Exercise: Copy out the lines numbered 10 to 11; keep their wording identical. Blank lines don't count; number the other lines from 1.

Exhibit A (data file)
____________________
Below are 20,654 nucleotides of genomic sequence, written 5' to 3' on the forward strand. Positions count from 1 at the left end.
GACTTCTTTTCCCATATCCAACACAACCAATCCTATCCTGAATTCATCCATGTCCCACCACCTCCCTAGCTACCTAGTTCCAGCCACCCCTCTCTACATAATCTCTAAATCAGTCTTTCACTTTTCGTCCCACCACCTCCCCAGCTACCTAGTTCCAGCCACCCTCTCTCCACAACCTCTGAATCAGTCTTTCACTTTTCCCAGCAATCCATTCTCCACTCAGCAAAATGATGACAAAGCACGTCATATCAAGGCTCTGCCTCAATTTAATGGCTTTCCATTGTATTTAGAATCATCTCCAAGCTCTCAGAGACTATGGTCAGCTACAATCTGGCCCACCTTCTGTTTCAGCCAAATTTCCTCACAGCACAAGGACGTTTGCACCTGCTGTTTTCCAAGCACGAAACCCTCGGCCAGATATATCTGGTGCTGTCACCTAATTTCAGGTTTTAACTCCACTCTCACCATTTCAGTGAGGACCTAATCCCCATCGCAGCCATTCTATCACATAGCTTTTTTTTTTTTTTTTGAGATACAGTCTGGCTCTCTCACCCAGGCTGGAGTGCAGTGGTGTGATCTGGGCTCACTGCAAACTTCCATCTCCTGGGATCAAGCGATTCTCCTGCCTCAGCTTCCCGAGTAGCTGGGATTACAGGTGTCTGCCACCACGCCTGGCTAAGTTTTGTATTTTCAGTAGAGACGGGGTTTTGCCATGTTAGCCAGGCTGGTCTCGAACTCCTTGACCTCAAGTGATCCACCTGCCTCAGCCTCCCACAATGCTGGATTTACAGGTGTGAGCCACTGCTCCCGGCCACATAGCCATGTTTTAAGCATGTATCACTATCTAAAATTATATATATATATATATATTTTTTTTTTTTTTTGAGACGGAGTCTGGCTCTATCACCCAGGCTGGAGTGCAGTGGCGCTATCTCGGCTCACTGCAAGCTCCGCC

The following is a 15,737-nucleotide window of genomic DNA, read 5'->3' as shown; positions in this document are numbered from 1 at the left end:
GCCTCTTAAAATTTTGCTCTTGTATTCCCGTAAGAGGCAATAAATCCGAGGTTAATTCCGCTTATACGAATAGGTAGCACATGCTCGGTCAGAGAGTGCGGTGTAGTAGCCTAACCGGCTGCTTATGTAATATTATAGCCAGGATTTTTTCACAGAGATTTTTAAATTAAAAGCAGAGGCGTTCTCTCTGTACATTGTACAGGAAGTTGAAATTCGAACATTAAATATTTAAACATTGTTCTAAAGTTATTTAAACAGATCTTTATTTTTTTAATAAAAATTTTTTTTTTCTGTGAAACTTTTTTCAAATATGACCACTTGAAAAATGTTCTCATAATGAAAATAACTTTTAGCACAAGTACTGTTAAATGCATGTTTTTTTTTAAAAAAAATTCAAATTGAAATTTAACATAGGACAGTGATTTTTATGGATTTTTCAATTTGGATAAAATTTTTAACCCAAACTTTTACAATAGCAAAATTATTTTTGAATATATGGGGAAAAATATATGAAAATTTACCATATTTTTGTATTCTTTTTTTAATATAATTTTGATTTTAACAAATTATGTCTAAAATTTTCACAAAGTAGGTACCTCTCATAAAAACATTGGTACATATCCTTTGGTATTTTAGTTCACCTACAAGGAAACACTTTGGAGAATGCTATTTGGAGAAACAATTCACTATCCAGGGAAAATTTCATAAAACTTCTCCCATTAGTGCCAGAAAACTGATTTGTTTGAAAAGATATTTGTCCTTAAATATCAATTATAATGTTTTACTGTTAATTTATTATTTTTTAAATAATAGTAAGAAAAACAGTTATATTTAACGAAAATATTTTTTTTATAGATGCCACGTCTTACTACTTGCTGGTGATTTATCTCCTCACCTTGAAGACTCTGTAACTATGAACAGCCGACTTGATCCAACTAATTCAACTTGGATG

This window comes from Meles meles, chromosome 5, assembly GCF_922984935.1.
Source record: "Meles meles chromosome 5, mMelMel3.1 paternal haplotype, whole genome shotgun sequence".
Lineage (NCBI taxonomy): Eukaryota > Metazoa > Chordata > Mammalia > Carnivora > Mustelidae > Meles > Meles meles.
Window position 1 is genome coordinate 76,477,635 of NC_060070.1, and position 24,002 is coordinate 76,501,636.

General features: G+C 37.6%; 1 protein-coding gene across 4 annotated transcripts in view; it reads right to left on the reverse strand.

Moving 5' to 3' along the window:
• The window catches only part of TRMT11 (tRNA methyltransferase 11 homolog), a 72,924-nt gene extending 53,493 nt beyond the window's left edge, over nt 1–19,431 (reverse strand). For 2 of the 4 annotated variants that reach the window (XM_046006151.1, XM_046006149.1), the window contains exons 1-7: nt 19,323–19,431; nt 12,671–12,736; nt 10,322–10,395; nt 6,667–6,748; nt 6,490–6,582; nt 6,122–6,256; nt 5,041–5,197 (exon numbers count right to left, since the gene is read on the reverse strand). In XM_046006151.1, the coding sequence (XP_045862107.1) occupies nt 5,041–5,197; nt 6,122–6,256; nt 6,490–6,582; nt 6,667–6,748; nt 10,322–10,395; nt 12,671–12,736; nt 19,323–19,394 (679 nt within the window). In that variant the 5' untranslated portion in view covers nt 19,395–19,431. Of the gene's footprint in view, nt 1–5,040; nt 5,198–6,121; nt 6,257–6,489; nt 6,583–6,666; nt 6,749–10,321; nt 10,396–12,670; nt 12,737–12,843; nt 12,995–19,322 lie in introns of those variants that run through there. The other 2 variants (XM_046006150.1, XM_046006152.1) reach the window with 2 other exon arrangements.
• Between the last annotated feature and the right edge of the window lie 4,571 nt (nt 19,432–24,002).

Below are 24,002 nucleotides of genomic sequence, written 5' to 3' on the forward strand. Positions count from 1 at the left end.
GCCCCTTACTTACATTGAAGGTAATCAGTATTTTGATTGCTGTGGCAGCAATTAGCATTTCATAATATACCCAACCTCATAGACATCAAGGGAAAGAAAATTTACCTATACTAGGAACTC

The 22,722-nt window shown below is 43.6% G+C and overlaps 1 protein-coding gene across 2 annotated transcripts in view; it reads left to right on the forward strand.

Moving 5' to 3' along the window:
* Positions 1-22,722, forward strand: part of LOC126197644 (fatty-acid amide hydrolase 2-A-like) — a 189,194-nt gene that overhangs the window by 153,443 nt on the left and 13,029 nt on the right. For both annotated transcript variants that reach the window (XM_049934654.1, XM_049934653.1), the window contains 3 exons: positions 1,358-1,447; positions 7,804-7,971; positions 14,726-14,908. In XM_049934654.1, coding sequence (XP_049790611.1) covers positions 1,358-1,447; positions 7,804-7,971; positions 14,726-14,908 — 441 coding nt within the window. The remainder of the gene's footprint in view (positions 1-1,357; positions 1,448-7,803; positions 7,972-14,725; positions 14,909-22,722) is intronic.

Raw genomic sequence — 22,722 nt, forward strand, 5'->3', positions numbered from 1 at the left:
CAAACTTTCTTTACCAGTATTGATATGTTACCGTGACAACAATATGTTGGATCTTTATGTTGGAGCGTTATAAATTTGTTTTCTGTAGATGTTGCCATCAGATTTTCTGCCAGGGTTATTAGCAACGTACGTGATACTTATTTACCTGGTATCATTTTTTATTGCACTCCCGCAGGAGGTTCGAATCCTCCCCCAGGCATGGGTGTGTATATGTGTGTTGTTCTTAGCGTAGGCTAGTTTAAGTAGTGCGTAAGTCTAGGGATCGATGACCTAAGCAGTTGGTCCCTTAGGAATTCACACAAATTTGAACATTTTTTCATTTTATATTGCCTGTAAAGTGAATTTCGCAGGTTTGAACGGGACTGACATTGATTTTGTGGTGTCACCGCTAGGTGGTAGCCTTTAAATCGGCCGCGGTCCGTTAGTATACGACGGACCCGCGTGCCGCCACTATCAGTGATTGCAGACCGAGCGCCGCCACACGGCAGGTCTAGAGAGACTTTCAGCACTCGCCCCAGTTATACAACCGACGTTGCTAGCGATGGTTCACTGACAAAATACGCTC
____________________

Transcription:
Moving 5' to 3' along the window:
• The window catches only part of TRMT11 (tRNA methyltransferase 11 homolog), a 72,924-nt gene extending 53,493 nt beyond the window's left edge, over nt 1–19,431 (reverse strand). For 2 of the 4 annotated variants that reach the window (XM_046006151.1, XM_046006149.1), the window contains exons 1-7: nt 19,323–19,431; nt 12,671–12,736; nt 10,322–10,395; nt 6,667–6,748; nt 6,490–6,582; nt 6,122–6,256; nt 5,041–5,197 (exon numbers count right to left, since the gene is read on the reverse strand). In XM_046006151.1, the coding sequence (XP_045862107.1) occupies nt 5,041–5,197; nt 6,122–6,256; nt 6,490–6,582; nt 6,667–6,748; nt 10,322–10,395; nt 12,671–12,736; nt 19,323–19,394 (679 nt within the window). In that variant the 5' untranslated portion in view covers nt 19,395–19,431. Of the gene's footprint in view, nt 1–5,040; nt 5,198–6,121; nt 6,257–6,489; nt 6,583–6,666; nt 6,749–10,321; nt 10,396–12,670; nt 12,737–12,843; nt 12,995–19,322 lie in introns of those variants that run through there. The other 2 variants (XM_046006150.1, XM_046006152.1) reach the window with 2 other exon arrangements.